Lecture: The Science of Scientific Architecture
November 11th, 2010
Nobel Laureate Dr. James D. Watson, co-discoverer of the structure of DNA, and William Grover, partner emeritus of Centerbrook Architects, explore “Making a Village for Science,” an overview of their 34-year collaboration at the renowned Cold Spring Harbor Laboratory (CSHL) on Long Island. Their illustrated presentation, part of the third annual Centerbrook Architecture Series presented by the Essex Library, is free on Thursday, Nov. 11 at the Essex Meadows Auditorium from 7 to 8 p.m. Admission is free; please call (860) 767-1560 to register.
Although hailing from quite distinct professions, the two men agreed that the process of scientific discovery could be served by compelling architecture that affords places for interaction, quiet contemplation, and leisure – whether bird watching, sailing, or tennis – as well as venues designed for casual sociability and collegiality. Scientists do not succeed by test tubes alone, they reasoned.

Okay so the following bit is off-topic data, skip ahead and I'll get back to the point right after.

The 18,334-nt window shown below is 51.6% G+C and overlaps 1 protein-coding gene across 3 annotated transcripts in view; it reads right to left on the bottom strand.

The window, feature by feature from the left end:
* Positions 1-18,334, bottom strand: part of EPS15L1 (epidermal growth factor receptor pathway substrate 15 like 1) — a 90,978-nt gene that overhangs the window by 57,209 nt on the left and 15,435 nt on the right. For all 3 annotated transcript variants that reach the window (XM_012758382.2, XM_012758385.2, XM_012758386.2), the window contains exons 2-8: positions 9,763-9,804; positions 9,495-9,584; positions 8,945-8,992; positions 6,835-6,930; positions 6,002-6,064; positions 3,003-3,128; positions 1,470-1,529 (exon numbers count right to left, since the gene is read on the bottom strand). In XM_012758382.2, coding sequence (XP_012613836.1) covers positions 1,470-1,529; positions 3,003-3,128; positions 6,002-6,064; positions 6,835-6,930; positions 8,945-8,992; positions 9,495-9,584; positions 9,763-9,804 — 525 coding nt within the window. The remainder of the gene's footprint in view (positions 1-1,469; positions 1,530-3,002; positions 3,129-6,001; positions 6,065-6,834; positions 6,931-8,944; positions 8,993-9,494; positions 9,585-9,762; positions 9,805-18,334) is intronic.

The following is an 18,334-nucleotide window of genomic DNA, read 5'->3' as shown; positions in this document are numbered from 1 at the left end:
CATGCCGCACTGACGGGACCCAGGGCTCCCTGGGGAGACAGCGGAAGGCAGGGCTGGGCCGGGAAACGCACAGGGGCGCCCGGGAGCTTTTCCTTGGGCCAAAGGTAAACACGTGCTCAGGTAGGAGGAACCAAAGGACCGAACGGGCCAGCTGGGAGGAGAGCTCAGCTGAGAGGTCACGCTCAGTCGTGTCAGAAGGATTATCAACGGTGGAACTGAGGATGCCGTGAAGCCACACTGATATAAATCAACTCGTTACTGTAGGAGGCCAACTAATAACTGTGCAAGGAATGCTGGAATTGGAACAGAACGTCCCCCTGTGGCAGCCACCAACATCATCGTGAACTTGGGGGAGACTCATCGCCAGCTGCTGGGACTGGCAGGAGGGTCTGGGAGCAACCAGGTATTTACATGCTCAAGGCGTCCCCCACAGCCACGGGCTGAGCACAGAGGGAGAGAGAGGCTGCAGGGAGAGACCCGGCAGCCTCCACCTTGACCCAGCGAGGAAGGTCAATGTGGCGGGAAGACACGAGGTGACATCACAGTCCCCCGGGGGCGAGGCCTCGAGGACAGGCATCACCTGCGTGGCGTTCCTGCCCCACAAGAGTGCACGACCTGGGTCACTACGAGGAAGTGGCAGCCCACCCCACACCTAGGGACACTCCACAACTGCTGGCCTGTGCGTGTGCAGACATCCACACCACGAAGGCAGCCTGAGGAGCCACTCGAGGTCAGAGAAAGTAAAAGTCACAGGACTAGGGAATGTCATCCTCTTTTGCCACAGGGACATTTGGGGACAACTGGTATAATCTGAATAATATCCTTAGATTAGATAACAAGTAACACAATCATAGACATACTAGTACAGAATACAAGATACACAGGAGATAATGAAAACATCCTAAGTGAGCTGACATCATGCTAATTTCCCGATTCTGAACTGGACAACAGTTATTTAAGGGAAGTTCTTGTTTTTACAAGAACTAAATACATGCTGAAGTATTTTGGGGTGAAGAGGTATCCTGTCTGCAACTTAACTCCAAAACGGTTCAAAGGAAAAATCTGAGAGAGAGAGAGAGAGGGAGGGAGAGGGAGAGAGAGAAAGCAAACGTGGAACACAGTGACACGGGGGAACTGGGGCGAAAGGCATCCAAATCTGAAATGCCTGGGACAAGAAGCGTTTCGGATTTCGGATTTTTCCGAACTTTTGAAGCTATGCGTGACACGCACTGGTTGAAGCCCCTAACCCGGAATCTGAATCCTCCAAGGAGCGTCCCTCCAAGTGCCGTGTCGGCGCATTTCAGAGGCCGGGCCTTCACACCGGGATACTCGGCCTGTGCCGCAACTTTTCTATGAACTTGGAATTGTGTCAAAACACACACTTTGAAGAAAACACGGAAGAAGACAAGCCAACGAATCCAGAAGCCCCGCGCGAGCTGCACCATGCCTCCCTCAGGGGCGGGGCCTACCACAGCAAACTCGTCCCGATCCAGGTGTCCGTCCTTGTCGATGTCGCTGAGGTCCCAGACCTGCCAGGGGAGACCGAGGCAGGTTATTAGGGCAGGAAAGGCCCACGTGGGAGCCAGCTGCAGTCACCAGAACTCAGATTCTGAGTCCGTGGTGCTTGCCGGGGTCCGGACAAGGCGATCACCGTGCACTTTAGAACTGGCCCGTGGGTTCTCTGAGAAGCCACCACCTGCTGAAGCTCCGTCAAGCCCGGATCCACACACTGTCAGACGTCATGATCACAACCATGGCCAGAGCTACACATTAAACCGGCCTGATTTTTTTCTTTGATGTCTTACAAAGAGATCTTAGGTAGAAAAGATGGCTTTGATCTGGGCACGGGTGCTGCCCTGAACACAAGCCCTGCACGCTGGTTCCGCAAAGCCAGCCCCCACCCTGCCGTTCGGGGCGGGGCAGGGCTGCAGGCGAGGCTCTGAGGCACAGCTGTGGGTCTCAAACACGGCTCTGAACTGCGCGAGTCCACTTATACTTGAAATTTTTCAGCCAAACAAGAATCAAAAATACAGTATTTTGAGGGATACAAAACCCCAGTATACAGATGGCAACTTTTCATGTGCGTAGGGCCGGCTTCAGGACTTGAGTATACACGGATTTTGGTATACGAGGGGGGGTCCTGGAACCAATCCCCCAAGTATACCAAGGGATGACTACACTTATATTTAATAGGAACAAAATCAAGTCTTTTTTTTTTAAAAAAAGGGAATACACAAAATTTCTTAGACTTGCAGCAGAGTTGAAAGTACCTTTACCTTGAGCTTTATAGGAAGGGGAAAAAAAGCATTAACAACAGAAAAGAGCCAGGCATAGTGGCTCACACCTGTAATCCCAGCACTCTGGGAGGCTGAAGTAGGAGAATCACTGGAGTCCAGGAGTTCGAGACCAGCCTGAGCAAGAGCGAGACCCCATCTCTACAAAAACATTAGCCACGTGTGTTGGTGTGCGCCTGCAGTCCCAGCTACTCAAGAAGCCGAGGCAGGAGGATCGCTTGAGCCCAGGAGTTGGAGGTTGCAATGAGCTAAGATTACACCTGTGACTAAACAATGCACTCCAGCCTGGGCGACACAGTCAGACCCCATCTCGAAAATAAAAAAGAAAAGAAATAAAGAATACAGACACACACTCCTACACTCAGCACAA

In its 120th year and home to seven Nobel Laureates, Cold Spring Harbor Laboratory’s 400-plus scientists conduct research into the fundamentals of genetics with a focus on cancer, neuroscience, genomics and bioinformatics, plant biology and quantitative biology. Their work bears on diseases such as cancer, Parkinson’s, Alzheimer’s, and Autism.